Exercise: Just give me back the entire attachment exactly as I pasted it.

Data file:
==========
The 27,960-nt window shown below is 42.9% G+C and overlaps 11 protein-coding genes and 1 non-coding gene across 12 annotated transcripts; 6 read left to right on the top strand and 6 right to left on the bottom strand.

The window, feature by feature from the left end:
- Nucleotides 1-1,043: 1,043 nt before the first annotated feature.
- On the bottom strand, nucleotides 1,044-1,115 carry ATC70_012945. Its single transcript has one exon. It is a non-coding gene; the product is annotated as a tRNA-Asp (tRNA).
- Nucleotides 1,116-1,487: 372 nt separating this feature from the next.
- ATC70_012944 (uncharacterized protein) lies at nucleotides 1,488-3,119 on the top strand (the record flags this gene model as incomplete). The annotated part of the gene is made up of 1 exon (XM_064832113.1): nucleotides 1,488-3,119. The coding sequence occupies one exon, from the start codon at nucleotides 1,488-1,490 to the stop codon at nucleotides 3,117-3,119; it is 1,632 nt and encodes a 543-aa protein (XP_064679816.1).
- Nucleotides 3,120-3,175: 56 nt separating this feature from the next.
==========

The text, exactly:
The 27,960-nt window shown below is 42.9% G+C and overlaps 11 protein-coding genes and 1 non-coding gene across 12 annotated transcripts; 6 read left to right on the top strand and 6 right to left on the bottom strand.

The window, feature by feature from the left end:
- Nucleotides 1-1,043: 1,043 nt before the first annotated feature.
- On the bottom strand, nucleotides 1,044-1,115 carry ATC70_012945. Its single transcript has one exon. It is a non-coding gene; the product is annotated as a tRNA-Asp (tRNA).
- Nucleotides 1,116-1,487: 372 nt separating this feature from the next.
- ATC70_012944 (uncharacterized protein) lies at nucleotides 1,488-3,119 on the top strand (the record flags this gene model as incomplete). The annotated part of the gene is made up of 1 exon (XM_064832113.1): nucleotides 1,488-3,119. The coding sequence occupies one exon, from the start codon at nucleotides 1,488-1,490 to the stop codon at nucleotides 3,117-3,119; it is 1,632 nt and encodes a 543-aa protein (XP_064679816.1).
- Nucleotides 3,120-3,175: 56 nt separating this feature from the next.